Mount Rushmore National Memorial under construction.
The workers had to endure conditions that varied from blazing hot to bitterly cold and windy. Each day they climbed 700 stairs to the top of the mountain to punch-in on the time clock. Then 3/8 inch thick steel cables lowered them over the front of the 500-foot face of the mountain in a "bosun chair." Despite the dangers, no one was killed during the project.
Otters in Glacier Bay National Park and Preserve, Alaska.
The sea otter population of Glacier Bay has increased dramatically in the past 20 years. Ecologists consider sea otters a keystone species here. Otters consume vast quantities of clams, urchins, crabs, and other invertebrates and their presence creates ripples through the ecosystem. NPS photo.
Every day someone like you becomes a wildland wildfire fighter, a teacher, a trail-builder, a museum curator, or a park ranger. Discover your opportunities in national parks. Come to play. Come to learn. Come to serve. Develop your environmental leadership skills. Find a job. Be the next generation to preserve and protect these great places.
With more than 80% of Americans living in urban areas, urban parks are more important than ever. The father of American landscape architecture, Frederick Law Olmsted, said of urban parks:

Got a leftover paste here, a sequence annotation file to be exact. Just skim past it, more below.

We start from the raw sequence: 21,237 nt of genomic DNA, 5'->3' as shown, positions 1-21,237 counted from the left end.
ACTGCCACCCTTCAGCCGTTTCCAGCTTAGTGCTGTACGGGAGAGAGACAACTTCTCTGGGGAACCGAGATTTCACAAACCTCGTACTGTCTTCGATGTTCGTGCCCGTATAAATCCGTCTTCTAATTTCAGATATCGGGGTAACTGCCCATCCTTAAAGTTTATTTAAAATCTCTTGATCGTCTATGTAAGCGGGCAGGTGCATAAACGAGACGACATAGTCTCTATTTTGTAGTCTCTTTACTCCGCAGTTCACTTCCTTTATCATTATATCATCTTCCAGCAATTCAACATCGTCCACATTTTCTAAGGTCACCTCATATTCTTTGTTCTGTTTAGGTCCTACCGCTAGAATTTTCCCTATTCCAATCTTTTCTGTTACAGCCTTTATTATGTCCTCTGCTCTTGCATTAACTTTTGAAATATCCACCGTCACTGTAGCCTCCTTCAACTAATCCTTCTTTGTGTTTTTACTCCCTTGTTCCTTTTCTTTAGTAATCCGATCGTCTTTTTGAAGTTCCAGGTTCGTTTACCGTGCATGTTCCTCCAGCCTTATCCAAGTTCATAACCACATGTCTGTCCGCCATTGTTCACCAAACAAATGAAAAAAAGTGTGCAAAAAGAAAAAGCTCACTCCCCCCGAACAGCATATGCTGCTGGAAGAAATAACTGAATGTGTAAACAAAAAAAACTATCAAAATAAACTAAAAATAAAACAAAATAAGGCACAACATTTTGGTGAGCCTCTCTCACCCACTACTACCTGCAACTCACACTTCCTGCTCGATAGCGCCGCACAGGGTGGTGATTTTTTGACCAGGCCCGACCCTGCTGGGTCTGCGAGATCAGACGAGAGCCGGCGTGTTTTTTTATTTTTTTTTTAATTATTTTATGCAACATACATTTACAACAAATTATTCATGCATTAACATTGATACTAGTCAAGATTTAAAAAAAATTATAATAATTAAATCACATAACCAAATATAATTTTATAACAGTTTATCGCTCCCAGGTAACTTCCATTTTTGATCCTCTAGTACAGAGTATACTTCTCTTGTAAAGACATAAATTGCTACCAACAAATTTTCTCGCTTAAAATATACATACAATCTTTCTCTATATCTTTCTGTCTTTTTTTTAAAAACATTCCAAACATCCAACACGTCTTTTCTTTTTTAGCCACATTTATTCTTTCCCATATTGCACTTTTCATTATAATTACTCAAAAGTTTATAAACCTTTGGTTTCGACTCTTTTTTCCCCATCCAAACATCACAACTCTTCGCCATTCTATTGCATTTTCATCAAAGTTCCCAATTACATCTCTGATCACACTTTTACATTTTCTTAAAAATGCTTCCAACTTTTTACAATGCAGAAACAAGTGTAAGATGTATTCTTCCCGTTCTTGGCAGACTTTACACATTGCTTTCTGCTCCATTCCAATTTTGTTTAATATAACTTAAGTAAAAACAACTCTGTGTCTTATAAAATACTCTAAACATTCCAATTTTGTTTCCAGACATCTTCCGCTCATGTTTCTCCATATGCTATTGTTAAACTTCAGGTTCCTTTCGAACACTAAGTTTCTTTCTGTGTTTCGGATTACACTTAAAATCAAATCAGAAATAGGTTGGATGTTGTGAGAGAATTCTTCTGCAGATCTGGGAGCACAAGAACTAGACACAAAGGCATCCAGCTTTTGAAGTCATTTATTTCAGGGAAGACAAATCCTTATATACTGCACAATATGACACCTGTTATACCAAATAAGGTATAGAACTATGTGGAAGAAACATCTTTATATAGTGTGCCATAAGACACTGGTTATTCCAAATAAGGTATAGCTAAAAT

It is one great purpose of the Park to supply to the hundreds of thousands of tired workers, who have no opportunity to spend their summers in the country, a specimen of God's handiwork that shall be to them, inexpensively, what a month or two in the White Mountains or the Adirondacks is, at great cost, to those in easier circumstances.
AMERICA'S GREAT OUTDOORS: Salazar Highlights Two Proposed Projects in Arkansas to Promote Outdoor Recreation, Conservation
Projects Will Be Part of 50-State Report
WASHINGTON — Just days before the release of a 50-state report outlining some of the country's most promising ways to reconnect Americans to the natural world, Secretary of the Interior Ken Salazar today highlighted two projects in the state of Arkansas that will be included in the final report — representing what states believe are among the best investments in the nation to support a healthy, active population, conserve wildlife and working lands, and create travel, tourism and outdoor-recreation jobs across the country.